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I need to prove that $\lim\sup(|s_n|) = 0$ if and only if $\lim(s_n) = 0$. I totally get the intuition behind this implication but not sure how to give a formal proof of it.

Here is my intuition: for the forward direction, $\lim\sup(|s_n|) = 0$ means that the magnitude of each term is getting arbitrarily small. Hence, $\lim(s_n) = 0$. For the reverse direction, if $\lim(s_n) = 0$ then for any subsequence $\left\{ s_n \right\}_{n > N}$ for some $N > 0$, it is clear that $\sup(|s_n|) \to 0$.

Any suggestions on how to proceed with the formal proof?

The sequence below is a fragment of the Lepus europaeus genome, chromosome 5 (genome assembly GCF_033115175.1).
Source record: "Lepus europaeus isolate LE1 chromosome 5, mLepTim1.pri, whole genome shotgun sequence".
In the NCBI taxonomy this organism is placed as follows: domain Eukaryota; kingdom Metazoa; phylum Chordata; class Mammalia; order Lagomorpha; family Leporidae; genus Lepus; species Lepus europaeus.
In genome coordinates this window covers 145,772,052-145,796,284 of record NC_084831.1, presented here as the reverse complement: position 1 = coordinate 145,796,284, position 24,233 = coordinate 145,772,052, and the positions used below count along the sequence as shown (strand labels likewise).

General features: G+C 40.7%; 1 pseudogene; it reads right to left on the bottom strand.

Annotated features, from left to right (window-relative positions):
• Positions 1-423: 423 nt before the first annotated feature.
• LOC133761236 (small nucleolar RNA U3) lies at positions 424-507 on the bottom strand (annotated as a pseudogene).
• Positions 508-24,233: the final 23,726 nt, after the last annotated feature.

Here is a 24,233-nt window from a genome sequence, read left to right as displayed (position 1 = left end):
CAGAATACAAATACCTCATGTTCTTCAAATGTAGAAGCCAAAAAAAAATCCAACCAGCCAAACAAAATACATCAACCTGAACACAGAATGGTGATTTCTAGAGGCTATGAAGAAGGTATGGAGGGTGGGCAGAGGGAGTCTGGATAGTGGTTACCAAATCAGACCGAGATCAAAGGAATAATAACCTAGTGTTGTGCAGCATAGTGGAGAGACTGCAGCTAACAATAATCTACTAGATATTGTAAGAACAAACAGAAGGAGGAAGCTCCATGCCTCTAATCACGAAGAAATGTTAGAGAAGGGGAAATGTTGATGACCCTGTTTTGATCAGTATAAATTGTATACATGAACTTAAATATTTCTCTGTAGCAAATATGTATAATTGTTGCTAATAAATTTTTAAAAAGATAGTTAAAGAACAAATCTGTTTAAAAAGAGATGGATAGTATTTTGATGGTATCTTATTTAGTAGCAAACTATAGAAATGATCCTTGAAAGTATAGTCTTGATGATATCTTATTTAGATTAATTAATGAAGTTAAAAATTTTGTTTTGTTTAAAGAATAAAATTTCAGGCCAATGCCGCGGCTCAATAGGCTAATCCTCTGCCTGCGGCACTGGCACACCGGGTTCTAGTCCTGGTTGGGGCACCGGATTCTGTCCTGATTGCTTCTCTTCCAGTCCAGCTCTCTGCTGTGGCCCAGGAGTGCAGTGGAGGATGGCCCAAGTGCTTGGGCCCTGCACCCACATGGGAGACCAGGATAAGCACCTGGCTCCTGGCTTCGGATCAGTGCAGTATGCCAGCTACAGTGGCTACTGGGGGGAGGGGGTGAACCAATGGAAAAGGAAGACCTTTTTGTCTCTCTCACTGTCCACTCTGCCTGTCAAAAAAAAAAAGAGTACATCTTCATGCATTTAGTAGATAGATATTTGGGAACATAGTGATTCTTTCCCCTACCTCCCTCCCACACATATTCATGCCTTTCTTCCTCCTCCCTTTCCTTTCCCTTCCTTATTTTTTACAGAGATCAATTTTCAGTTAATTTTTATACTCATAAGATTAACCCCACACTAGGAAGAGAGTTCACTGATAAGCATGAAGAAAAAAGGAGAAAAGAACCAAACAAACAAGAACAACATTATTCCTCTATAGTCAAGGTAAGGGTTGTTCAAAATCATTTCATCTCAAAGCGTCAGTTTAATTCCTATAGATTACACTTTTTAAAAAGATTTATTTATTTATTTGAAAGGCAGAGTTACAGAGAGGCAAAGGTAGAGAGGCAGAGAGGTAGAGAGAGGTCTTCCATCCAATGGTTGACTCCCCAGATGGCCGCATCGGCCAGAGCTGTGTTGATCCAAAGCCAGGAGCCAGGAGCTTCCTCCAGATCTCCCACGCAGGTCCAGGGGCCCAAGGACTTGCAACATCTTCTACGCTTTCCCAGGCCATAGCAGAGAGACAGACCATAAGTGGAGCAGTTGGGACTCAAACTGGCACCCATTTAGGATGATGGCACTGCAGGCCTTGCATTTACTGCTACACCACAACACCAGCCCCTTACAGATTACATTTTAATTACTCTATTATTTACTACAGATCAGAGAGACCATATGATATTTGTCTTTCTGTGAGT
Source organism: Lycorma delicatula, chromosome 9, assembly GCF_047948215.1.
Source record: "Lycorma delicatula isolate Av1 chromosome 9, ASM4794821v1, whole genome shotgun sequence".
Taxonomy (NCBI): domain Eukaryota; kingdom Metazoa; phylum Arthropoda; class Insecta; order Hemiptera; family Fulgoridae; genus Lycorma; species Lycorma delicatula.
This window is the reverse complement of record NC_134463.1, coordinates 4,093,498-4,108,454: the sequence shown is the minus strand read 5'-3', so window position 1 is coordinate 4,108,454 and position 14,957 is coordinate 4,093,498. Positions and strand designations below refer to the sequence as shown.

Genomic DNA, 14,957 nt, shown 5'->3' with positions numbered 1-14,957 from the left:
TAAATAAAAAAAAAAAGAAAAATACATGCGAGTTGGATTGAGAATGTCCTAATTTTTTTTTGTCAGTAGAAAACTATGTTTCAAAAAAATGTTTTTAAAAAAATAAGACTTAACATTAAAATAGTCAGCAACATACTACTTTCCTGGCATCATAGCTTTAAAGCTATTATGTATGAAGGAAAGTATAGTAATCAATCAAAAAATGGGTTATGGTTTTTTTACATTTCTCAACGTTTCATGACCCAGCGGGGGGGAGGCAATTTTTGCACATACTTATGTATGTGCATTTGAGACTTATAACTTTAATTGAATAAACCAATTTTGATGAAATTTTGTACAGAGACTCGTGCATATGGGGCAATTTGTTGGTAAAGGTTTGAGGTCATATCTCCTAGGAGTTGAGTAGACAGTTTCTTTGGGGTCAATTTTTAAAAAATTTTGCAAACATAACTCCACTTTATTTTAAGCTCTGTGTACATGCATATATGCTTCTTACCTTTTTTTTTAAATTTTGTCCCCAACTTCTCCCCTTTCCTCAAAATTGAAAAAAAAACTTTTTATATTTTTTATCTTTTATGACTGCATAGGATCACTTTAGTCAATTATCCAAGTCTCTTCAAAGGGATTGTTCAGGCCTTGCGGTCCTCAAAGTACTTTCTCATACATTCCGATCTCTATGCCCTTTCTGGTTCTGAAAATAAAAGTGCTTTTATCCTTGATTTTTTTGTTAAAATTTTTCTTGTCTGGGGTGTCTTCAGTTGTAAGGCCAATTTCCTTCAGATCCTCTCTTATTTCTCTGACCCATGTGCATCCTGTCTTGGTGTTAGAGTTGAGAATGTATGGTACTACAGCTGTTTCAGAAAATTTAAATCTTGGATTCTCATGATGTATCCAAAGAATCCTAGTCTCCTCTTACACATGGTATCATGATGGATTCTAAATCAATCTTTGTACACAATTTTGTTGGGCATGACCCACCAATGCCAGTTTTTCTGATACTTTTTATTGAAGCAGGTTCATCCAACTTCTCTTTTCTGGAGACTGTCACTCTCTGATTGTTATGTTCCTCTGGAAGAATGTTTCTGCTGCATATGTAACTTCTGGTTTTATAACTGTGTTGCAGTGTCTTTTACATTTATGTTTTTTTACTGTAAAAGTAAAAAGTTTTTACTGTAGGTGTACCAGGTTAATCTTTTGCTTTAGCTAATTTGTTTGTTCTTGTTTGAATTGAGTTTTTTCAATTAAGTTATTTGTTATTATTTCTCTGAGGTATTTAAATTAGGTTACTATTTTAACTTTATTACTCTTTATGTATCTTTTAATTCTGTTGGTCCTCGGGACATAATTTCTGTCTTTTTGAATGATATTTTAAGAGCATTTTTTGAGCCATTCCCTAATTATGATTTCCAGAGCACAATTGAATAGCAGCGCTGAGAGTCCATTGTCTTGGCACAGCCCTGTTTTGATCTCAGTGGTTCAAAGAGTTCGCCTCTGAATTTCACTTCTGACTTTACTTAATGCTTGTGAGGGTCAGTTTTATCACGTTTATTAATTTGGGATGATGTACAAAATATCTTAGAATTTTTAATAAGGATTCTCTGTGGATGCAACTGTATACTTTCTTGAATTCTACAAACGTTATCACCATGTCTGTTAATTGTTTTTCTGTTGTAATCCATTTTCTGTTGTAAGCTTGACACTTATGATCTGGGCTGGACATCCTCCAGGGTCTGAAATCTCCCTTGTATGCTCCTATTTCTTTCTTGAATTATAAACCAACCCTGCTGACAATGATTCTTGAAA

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  • $\begingroup$ my intuition is that $\liminf |s_n| = \limsup |s_n| = 0$, hence $\lim |s_n| = 0$, hence $\lim s_n = 0$; or if you want to prove directly, just write down the definition of $\limsup$. $\endgroup$ – Du Phan Mar 12 '14 at 9:16
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Suppose $\lim\sup|s_n|=0$. Take $\varepsilon>0$. There exists $n_0\in\mathbb N$ such that $|s_n|<\varepsilon$ for $n\geq n_0$, that is, $-\varepsilon<s_n<\varepsilon$, so $\lim s_n=0$.

The other implication is proven the same way.

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